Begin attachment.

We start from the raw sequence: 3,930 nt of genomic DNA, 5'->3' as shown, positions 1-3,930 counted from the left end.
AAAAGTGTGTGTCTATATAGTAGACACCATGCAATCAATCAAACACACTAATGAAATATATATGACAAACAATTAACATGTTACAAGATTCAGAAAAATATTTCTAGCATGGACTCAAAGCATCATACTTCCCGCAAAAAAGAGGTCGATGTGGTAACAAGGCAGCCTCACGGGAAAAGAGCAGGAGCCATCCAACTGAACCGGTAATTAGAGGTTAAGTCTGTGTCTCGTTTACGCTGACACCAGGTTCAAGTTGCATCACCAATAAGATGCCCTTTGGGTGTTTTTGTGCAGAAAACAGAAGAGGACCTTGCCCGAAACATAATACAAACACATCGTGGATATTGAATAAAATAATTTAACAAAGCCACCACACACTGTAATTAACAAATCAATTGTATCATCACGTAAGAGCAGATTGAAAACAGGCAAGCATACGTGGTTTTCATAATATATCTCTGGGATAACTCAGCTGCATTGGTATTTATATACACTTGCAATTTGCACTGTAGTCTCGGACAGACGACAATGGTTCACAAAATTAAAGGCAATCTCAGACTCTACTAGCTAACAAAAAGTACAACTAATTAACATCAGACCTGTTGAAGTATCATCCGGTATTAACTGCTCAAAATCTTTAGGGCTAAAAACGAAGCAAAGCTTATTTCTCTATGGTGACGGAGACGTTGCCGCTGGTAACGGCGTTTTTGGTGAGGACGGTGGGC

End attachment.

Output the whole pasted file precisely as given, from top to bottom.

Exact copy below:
We start from the raw sequence: 3,930 nt of genomic DNA, 5'->3' as shown, positions 1-3,930 counted from the left end.
AAAAGTGTGTGTCTATATAGTAGACACCATGCAATCAATCAAACACACTAATGAAATATATATGACAAACAATTAACATGTTACAAGATTCAGAAAAATATTTCTAGCATGGACTCAAAGCATCATACTTCCCGCAAAAAAGAGGTCGATGTGGTAACAAGGCAGCCTCACGGGAAAAGAGCAGGAGCCATCCAACTGAACCGGTAATTAGAGGTTAAGTCTGTGTCTCGTTTACGCTGACACCAGGTTCAAGTTGCATCACCAATAAGATGCCCTTTGGGTGTTTTTGTGCAGAAAACAGAAGAGGACCTTGCCCGAAACATAATACAAACACATCGTGGATATTGAATAAAATAATTTAACAAAGCCACCACACACTGTAATTAACAAATCAATTGTATCATCACGTAAGAGCAGATTGAAAACAGGCAAGCATACGTGGTTTTCATAATATATCTCTGGGATAACTCAGCTGCATTGGTATTTATATACACTTGCAATTTGCACTGTAGTCTCGGACAGACGACAATGGTTCACAAAATTAAAGGCAATCTCAGACTCTACTAGCTAACAAAAAGTACAACTAATTAACATCAGACCTGTTGAAGTATCATCCGGTATTAACTGCTCAAAATCTTTAGGGCTAAAAACGAAGCAAAGCTTATTTCTCTATGGTGACGGAGACGTTGCCGCTGGTAACGGCGTTTTTGGTGAGGACGGTGGGC